When you spend less time in the GAP and more time in the GAIN, you're going to unleash a positive compound effect of productivity, success, and happiness in your life that many people have experienced as nothing short of astonishing. I am absolutely one of those people!
Our lives are the sum total of what we pay attention to, and holding this entire book together is the profound, yet often neglected, idea that we need to be extra intentional about what exactly we devote our limited attention to.
None of these ideas are hard to understand, and it doesn't take more than a few pages of explanation to gain a workable understanding of their implications. Indeed, one of the main criticisms of the book is that it's simply too long - it could easily have been a long blog post. I partially agree, as we'll discuss in the "View from the Opposition" section below.
It's not like Hardy's most recent book, Be Your Future Self Now, where I highly recommend reading both the Stairway to Wisdom breakdown and the whole book itself.
That being said, The GAP and the GAIN contains essential lessons about living intentionally, measuring what matters, and playing on your own side by appreciating how far you've come, rather than trying to live up to some impossible ideal that's always receding further into the distance.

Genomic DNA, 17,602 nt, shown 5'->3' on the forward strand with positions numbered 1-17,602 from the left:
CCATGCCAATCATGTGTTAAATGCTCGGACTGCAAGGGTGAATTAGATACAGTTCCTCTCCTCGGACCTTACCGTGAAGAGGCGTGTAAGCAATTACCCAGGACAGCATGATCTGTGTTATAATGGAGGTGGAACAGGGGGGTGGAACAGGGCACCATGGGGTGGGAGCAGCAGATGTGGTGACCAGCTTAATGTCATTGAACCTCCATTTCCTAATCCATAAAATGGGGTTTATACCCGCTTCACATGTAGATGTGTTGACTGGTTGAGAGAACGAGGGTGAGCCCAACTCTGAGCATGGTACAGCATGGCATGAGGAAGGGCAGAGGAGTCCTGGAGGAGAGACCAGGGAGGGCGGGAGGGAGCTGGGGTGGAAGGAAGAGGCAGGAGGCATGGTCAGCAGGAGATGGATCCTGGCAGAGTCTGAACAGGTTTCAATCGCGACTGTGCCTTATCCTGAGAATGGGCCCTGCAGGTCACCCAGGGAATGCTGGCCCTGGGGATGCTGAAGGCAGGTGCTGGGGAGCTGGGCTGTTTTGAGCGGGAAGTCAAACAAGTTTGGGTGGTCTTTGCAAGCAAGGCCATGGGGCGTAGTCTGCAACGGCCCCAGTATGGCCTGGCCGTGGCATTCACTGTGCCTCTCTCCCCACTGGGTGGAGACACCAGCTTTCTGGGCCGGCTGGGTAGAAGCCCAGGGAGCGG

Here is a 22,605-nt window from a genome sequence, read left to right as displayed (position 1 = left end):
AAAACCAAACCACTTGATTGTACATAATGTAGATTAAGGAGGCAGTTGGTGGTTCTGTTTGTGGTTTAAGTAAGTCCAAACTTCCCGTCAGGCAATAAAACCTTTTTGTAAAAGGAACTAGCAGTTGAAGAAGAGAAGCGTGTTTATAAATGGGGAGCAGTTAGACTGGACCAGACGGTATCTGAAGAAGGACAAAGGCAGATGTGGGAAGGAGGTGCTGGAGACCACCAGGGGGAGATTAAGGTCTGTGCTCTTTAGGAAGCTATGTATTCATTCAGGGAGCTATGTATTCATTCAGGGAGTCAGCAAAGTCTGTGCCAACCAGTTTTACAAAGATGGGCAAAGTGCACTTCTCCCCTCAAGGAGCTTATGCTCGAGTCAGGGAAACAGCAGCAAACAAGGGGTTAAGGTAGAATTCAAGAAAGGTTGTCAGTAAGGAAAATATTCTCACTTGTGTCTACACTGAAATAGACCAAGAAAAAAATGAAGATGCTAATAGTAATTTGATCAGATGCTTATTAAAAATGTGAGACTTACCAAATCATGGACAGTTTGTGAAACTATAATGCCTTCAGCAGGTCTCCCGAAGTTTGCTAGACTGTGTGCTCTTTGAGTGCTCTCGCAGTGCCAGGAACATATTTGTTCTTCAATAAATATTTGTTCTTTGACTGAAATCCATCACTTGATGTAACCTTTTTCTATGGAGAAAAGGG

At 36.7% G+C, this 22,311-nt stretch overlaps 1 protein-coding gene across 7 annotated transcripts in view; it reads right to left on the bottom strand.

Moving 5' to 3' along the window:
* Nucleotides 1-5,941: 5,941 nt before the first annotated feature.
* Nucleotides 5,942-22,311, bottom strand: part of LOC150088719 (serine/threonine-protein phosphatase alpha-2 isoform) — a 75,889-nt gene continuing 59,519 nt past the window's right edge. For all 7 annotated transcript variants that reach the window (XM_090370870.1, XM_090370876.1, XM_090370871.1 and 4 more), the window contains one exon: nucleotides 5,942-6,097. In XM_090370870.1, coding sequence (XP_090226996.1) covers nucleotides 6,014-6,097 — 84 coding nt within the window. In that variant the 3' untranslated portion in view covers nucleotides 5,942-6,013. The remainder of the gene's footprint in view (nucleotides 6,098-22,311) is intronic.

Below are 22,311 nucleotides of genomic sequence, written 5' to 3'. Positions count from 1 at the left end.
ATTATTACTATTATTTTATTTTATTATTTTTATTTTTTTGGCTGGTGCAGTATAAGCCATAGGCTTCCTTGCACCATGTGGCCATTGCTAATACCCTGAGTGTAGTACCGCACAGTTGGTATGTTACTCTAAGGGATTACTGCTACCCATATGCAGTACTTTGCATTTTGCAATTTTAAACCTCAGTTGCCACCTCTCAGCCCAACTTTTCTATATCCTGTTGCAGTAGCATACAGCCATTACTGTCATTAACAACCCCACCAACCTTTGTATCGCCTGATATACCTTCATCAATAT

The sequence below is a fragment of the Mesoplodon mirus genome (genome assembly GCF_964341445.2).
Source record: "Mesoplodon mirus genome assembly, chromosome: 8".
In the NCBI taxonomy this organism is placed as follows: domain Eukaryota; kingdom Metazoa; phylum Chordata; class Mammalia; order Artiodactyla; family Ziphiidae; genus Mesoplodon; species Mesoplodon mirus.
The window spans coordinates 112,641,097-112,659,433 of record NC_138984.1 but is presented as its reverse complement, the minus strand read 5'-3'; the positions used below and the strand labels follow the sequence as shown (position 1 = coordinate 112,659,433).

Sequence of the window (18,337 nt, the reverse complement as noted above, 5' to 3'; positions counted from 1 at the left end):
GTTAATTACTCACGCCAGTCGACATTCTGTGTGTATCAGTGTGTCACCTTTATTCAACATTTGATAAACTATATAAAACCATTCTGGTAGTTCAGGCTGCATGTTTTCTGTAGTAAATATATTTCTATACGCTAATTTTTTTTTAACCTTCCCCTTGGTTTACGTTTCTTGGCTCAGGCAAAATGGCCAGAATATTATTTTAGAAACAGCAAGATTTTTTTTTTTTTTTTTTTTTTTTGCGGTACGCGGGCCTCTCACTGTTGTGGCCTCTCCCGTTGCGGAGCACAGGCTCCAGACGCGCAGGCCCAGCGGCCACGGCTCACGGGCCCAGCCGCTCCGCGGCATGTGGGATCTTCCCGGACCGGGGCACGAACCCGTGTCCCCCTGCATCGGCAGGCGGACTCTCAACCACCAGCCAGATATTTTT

I love Dan and Ben's work because it's an intelligent, nuanced approach to personal development that takes several different aspects of success into account at once for maximum effectiveness.
Their ideas will help you reshape the past in a way that serves you. They give you tools with which to expand your present possibilities. They show you how to create a compelling future vision for yourself, and they give you the motivation to keep moving towards it. All three work together, and The GAP and the GAIN is a wonderful introduction to these profound ideas.
It's time to step off the hamster wheel of constantly falling short of your goals and ideals and of looking to the future for your success and happiness.
Instead of remaining frustrated, pushing and grinding ineffectively for years on end, never advancing closer to an ideal that keeps retreating further into the distance, putting these ideas into action will be like taking the wheel of a supercar. And instead of trying to win the race with the parking brake engaged, you'll find that motivating yourself with your progress and measuring your current self vs. your former self is like stepping on the accelerator of your own life.